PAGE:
Monday, May 17, 2021

Culture Of India

AsiaIndiaCulture Of India

Indian cultural history spans more than 4,500 years. During the Vedic period (ca. 1700 – 500 BC), the foundations of Hindu philosophy, mythology, theology and literature were laid, and many beliefs and practices that still exist today, such as dhárma, kárma, yóga and mokṣa, were established. India is characterised by its religious diversity, with Hinduism, Buddhism, Sikhism, Islam, Christianity and Jainism among the country’s major religions. The dominant religion, Hinduism, has been influenced by various historical trends, such as the Upanishads, the Yoga Sutras, the Bhakti movement and Buddhist philosophy.

Art and architecture of India

Much of Indian architecture, including the Taj Mahal, other works of Mughal architecture and South Indian architecture, mixes ancient local traditions with imported styles. Vernacular architecture is also strongly regional. Vastu Shastra, literally “science of construction” or “architecture” and attributed to the Mamuni Maya, explores how the laws of nature affect human dwellings; it uses precise geometry and directional alignments to reflect perceived cosmic constructions. As applied to Hindu temple architecture, it is influenced by the Shilpa Shastras, a set of foundational texts whose basic mythological form is the Vastu Purusha Mandala, a square that embodies the “Absolute”. The Taj Mahal, built in Agra between 1631 and 1648 by order of Emperor Shah Jahan in memory of his wife, is described in the UNESCO World Heritage List as “the jewel of Muslim art in India and one of the world’s most admired masterpieces of world cultural heritage”. The Indo-Saracenic Revival architecture, developed by the British in the late 19th century, drew on Indo-Islamic architecture.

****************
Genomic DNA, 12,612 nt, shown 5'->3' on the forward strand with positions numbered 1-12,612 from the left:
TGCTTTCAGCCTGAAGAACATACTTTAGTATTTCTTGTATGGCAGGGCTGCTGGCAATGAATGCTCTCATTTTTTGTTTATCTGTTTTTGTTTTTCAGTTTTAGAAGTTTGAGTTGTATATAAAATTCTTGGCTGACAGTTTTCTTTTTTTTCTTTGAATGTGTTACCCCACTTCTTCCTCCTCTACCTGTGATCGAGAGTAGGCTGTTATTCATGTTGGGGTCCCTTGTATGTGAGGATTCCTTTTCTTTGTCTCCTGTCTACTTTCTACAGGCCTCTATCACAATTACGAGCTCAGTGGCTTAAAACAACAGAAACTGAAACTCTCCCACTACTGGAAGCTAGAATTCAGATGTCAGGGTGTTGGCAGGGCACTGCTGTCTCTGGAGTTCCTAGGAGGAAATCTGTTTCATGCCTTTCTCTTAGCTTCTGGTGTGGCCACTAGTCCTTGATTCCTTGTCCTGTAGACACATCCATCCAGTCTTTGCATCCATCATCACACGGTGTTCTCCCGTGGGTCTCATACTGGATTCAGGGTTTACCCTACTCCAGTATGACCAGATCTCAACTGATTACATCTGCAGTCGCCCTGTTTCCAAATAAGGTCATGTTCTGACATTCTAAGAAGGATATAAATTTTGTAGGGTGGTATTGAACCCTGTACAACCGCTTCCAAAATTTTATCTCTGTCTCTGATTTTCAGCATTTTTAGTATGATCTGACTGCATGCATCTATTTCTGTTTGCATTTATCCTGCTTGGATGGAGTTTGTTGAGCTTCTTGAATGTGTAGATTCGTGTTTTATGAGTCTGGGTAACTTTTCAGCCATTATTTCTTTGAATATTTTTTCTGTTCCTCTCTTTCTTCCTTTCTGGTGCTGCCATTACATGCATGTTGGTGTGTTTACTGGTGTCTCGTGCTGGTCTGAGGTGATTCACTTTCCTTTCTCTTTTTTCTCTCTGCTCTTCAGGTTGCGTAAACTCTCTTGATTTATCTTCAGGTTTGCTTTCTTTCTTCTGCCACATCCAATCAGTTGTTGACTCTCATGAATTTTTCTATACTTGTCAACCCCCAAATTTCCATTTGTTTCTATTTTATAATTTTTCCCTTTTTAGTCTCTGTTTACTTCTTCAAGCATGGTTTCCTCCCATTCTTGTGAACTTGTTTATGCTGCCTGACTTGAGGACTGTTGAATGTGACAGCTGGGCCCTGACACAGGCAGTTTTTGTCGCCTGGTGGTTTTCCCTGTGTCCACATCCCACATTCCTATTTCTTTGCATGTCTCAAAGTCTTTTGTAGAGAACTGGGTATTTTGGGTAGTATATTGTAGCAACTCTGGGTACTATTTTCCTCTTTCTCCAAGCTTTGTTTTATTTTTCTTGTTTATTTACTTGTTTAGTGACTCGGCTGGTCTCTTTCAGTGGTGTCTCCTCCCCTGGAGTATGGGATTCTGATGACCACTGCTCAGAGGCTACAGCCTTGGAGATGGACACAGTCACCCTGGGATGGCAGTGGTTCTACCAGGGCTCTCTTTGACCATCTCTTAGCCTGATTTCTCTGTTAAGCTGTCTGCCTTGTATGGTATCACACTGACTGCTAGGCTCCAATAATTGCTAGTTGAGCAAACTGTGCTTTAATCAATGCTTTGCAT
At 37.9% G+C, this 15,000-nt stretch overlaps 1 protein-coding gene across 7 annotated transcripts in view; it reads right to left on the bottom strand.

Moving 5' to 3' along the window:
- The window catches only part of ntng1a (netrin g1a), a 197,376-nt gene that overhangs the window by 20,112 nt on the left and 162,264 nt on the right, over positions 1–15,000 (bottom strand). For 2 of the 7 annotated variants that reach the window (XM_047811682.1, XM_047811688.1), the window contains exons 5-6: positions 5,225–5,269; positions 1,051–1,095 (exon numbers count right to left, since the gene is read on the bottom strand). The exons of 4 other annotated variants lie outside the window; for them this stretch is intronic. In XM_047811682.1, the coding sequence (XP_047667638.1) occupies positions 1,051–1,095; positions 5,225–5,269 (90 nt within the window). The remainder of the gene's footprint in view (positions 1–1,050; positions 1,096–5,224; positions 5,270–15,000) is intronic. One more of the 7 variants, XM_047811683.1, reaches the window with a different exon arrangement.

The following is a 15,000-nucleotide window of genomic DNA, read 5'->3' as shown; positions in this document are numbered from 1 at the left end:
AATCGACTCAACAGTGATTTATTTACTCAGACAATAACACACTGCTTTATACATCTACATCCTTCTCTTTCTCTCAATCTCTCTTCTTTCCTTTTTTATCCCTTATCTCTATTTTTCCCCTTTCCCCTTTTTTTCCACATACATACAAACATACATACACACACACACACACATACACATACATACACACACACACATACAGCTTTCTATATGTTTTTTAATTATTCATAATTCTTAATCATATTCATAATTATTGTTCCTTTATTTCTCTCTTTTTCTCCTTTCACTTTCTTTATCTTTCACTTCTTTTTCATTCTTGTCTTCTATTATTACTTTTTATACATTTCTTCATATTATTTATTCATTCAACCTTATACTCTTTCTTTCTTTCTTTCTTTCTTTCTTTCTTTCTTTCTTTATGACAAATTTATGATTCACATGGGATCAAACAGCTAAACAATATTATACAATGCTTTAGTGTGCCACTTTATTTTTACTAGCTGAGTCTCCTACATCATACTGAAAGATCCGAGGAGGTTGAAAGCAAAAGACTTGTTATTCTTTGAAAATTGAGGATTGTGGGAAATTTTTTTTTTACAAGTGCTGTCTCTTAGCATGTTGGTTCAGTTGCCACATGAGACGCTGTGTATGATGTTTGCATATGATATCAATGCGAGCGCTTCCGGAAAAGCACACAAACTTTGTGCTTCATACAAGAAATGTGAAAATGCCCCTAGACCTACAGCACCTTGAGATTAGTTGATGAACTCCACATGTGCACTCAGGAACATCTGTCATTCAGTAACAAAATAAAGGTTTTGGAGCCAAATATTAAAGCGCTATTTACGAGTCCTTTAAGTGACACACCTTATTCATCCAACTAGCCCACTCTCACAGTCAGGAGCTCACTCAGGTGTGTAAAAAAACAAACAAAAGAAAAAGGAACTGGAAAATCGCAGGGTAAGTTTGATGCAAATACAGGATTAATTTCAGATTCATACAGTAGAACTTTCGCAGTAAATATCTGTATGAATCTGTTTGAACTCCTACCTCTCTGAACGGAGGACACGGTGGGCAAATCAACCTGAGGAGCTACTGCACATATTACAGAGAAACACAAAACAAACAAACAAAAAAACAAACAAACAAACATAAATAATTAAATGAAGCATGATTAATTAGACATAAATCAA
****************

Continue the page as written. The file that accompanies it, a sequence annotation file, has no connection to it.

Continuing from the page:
Literature in India